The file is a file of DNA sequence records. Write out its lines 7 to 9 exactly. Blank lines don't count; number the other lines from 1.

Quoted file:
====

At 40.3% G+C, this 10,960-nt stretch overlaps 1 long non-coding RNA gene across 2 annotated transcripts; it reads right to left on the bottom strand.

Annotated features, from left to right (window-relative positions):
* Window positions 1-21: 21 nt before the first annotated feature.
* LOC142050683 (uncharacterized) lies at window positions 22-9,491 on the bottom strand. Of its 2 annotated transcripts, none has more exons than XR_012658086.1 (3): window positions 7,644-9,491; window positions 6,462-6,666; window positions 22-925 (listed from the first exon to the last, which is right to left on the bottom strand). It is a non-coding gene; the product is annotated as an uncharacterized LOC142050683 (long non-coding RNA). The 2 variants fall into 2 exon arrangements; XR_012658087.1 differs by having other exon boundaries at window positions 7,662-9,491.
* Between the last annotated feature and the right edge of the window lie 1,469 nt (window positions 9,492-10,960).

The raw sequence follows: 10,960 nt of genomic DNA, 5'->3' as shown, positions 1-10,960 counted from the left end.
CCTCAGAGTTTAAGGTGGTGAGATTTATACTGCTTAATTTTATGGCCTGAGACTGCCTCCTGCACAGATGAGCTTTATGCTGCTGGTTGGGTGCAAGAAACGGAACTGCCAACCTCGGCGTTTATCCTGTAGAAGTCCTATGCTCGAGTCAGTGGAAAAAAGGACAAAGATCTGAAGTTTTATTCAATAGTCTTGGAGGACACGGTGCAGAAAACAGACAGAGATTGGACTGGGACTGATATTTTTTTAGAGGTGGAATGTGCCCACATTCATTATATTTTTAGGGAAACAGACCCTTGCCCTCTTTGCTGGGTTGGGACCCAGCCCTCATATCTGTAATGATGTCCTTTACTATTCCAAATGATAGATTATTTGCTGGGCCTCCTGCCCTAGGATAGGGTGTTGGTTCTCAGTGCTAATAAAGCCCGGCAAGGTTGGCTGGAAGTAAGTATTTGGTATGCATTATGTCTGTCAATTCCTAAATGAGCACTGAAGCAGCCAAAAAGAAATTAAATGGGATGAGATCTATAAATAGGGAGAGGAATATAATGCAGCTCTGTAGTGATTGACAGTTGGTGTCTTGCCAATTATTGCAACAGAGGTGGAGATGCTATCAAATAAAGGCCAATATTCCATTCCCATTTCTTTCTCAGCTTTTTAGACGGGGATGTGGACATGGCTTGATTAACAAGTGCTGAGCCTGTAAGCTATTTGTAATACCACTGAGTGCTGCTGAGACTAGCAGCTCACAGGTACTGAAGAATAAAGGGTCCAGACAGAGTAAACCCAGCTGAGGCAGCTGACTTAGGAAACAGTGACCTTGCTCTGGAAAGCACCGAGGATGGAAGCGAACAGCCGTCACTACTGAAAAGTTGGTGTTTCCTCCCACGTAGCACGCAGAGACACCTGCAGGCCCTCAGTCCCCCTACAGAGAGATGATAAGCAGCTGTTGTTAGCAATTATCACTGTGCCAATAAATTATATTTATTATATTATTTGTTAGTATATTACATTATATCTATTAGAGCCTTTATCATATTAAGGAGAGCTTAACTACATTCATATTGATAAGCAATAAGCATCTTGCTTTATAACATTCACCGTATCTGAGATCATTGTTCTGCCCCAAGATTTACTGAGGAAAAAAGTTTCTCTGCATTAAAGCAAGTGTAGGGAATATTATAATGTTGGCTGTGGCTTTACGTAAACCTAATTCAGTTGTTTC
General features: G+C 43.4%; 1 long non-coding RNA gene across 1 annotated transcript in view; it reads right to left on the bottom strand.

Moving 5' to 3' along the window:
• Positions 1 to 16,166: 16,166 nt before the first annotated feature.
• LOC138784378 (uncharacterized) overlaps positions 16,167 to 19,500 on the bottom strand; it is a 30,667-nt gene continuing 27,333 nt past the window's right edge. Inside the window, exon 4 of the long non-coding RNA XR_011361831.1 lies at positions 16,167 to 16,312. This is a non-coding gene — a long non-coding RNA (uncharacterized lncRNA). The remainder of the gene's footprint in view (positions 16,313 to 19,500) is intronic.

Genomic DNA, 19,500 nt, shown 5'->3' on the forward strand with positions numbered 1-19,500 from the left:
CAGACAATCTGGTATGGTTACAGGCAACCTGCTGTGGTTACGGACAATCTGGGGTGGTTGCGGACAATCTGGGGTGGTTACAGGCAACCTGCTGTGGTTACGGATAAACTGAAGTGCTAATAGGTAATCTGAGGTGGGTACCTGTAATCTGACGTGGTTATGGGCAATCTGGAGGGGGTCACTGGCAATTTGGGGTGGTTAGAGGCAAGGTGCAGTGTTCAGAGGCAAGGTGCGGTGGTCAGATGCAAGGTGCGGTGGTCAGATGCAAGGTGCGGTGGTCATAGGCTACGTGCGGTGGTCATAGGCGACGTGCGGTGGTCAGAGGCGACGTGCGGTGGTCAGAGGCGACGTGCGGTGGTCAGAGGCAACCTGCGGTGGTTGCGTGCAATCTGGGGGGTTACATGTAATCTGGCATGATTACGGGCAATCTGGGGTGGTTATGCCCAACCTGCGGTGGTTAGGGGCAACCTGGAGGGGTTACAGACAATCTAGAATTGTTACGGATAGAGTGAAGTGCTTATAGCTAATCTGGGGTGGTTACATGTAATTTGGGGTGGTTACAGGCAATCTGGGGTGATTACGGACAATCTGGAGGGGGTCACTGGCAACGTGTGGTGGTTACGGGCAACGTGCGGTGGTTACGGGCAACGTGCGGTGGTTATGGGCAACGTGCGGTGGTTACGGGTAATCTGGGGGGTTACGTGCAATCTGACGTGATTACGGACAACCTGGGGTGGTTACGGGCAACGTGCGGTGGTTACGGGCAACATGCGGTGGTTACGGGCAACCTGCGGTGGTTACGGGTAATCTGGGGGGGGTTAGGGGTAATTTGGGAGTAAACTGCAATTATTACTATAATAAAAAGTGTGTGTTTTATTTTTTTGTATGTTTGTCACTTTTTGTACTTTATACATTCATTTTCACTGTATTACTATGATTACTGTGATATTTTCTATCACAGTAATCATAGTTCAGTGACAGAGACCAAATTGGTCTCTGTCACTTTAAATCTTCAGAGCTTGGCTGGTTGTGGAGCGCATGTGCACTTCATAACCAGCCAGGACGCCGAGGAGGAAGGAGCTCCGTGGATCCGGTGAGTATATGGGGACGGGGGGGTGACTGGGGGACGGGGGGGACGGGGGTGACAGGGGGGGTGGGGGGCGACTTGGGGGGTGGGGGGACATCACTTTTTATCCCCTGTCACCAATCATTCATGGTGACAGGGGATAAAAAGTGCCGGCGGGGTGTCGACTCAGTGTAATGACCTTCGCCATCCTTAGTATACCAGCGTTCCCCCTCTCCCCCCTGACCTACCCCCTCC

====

CCTCAGAGTTTAAGGTGGTGAGATTTATACTGCTTAATTTTATGGCCTGAGACTGCCTCCTGCACAGATGAGCTTTATGCTGCTGGTTGGGTGCAAGAAACGGAACTGCCAACCTCGGCGTTTATCCTGTAGAAGTCCTATGCTCGAGTCAGTGGAAAAAAGGACAAAGATCTGAAGTTTTATTCAATAGTCTTGGAGGACACGGTGCAGAAAACAGACAGAGATTGGACTGGGACTGATATTTTTTTAGAGGTGGAATGTGCCCACATTCATTATATTTTTAGGGAAACAGACCCTTGCCCTCTTTGCTGGGTTGGGACCCAGCCCTCATATCTGTAATGATGTCCTTTACTATTCCAAATGATAGATTATTTGCTGGGCCTCCTGCCCTAGGATAGGGTGTTGGTTCTCAGTGCTAATAAAGCCCGGCAAGGTTGGCTGGAAGTAAGTATTTGGTATGCATTATGTCTGTCAATTCCTAAATGAGCACTGAAGCAGCCAAAAAGAAATTAAATGGGATGAGATCTATAAATAGGGAGAGGAATATAATGCAGCTCTGTAGTGATTGACAGTTGGTGTCTTGCCAATTATTGCAACAGAGGTGGAGATGCTATCAAATAAAGGCCAATATTCCATTCCCATTTCTTTCTCAGCTTTTTAGACGGGGATGTGGACATGGCTTGATTAACAAGTGCTGAGCCTGTAAGCTATTTGTAATACCACTGAGTGCTGCTGAGACTAGCAGCTCACAGGTACTGAAGAATAAAGGGTCCAGACAGAGTAAACCCAGCTGAGGCAGCTGACTTAGGAAACAGTGACCTTGCTCTGGAAAGCACCGAGGATGGAAGCGAACAGCCGTCACTACTGAAAAGTTGGTGTTTCCTCCCACGTAGCACGCAGAGACACCTGCAGGCCCTCAGTCCCCCTACAGAGAGATGATAAGCAGCTGTTGTTAGCAATTATCACTGTGCCAATAAATTATATTTATTATATTATTTGTTAGTATATTACATTATATCTATTAGAGCCTTTATCATATTAAGGAGAGCTTAACTACATTCATATTGATAAGCAATAAGCATCTTGCTTTATAACATTCACCGTATCTGAGATCATTGTTCTGCCCCAAGATTTACTGAGGAAAAAAGTTTCTCTGCATTAAAGCAAGTGTAGGGAATATTATAATGTTGGCTGTGGCTTTACGTAAACCTAATTCAGTTGTTTC
General features: G+C 43.4%; 1 long non-coding RNA gene across 1 annotated transcript in view; it reads right to left on the bottom strand.

Moving 5' to 3' along the window: